Background: EpCAM-based enumeration of circulating tumor cells (CTCs) has prognostic value in solid tumors such as advanced breast, colon and prostate cancers. However, currently poor sensitivity has limited the use of CTCs in other types of cancers including non-small cell lung cancer (NSCLC). We have developed a microcavity array (MCA) system integrated with microfluidic device for recovery and enumeration of CTC regardless of EpCAM expression level, allowing isolation of tumor cells on the basis of differences in the size and deformability between tumor and hematologic cells. Shapes and sizes of the cavity were optimized in order to trap tumor cells while letting blood cells flow through the microcavities during whole blood filtration. Enrichment of CTCs, fixation, permeabilization, staining, and counting process were implemented in a microfluidic assay within one integrated device. In this study, we evaluated the sensitivity of the MCA system in detecting CTCs with a preclinical model using cell lines and conducted a clinical feasibility study in NSCLC patients. Methods: A wide range of cancer cell lines derived from breast (MCF-7, Hs578T), colon (SW620), gastric (AGS, SNU-1) and lung (A549, HCC-827, NCI-H358, NCI-H441, NCI-H1650, NCI-H1975, NCI-H69, NCI-H82) were used for spike-in experiments. Cells were spiked into 1 mL of healthy donor blood and then introduced into the MCA system. Trapped cells were stained with Hoechst 33342, FITC-labeled anti-pan cytokeratin antibody and PE-labeled anti-CD45 antibody for subsequent imaging analysis. CTCs were defined as cells with round to oval morphology, a visible nucleus, positive staining for pan-cytokeratin and negative staining for CD45. For the clinical evaluation, 16 advanced NSCLC patients were enrolled into the study and we conducted a head-to-head comparison study with CellSearch system. Results: We obtained a quite high recovery rate regardless of tumor types ranging from 80 to 99% in the cell line spike-in experiments containing EpCAM-negative cell lines (Hs578T, SNU-1). Most of recovered cells were viable and were able to proliferate even after isolation process, suggesting the potential for further biological and molecular analyses of CTCs. In the clinical part of the study, CTCs were detectable in 12 out of 16 patients (count β1 per 7.5 ml) with our system. More CTCs were detected by MCA system (median 13, range 0-313 cells/7.5ml blood) than by CellSearch system (median 0, range 0-37 cells/7.5ml blood) demonstrating statistical superiority (p=0.0132, Wilcoxon test). It is also noteworthy that among patients who had negative CTC count by CellSearch system, several patients had positive CTC count by MCA system, suggesting better detection of EpCAM-negative CTCs. Conclusion: Our results suggest the potential of our MCA system for detection of CTCs in solid tumors including NSCLC and further clinical development should be considered.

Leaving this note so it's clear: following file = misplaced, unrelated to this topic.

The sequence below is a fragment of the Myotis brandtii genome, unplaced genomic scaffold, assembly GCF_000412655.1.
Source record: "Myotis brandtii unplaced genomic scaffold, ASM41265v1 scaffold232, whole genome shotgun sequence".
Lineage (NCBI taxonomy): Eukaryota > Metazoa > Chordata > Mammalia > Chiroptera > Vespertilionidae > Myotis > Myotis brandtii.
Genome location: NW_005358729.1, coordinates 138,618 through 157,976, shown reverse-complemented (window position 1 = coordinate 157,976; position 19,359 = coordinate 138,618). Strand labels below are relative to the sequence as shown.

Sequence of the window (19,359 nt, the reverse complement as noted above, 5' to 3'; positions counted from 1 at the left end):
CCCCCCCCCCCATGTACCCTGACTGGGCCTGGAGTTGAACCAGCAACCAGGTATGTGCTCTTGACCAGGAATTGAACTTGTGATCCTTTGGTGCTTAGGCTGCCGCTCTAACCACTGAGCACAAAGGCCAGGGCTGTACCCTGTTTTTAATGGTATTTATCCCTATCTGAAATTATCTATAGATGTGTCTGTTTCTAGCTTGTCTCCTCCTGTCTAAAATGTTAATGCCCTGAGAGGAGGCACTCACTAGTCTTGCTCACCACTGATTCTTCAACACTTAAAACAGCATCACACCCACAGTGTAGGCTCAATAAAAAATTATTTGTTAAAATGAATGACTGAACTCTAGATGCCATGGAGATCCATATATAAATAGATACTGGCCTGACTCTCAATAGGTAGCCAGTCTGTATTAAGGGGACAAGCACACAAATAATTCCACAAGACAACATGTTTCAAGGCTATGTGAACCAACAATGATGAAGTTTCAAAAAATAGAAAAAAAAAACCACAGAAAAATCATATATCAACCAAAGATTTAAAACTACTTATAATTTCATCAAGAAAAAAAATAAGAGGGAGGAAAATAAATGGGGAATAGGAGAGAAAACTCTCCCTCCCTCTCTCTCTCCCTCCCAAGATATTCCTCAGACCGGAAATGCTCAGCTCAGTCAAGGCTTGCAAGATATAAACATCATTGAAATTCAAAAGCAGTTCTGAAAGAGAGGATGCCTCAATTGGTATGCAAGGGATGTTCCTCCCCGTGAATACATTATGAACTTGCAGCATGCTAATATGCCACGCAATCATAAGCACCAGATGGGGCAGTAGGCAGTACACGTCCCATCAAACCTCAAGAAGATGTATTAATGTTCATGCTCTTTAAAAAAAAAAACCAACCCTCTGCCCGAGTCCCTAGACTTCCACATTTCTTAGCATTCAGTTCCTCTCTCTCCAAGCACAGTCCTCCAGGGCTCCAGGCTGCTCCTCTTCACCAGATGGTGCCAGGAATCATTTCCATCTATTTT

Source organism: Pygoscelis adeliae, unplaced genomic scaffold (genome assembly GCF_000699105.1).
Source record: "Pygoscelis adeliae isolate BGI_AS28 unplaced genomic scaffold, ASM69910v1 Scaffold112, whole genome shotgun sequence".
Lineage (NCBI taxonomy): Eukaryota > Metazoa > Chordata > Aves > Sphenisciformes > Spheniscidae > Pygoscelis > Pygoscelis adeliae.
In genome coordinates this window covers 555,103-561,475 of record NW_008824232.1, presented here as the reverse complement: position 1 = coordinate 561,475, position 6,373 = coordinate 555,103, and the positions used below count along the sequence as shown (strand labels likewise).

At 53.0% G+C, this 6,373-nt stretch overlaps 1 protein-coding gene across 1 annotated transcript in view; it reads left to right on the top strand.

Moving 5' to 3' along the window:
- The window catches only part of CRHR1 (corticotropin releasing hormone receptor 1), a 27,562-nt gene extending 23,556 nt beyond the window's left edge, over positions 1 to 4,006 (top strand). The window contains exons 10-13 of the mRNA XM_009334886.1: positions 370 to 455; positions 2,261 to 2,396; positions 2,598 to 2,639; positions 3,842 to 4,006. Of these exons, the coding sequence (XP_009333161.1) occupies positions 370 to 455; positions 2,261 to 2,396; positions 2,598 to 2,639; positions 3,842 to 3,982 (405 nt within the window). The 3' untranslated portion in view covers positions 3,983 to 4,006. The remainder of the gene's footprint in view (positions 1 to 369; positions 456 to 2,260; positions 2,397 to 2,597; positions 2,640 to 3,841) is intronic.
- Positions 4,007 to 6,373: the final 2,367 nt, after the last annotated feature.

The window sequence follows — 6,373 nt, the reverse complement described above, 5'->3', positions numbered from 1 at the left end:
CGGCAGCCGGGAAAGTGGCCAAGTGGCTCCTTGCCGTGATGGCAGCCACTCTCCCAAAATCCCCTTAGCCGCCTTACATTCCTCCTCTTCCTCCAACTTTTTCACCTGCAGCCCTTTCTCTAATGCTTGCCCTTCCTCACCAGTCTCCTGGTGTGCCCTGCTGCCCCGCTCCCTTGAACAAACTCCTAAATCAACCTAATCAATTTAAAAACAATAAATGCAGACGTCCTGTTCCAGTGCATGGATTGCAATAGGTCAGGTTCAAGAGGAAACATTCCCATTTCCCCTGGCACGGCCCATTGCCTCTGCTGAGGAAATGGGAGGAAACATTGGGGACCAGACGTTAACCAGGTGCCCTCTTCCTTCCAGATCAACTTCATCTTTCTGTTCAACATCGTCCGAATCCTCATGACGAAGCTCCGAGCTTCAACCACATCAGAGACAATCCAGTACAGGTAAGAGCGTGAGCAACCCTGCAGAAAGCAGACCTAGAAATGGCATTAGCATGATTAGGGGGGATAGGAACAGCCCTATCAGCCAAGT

Citation Format: {Authors}. {Abstract title} [abstract]. In: Proceedings of the 103rd Annual Meeting of the American Association for Cancer Research; 2012 Mar 31-Apr 4; Chicago, IL. Philadelphia (PA): AACR; Cancer Res 2012;72(8 Suppl):Abstract nr 2370. doi:1538-7445.AM2012-2370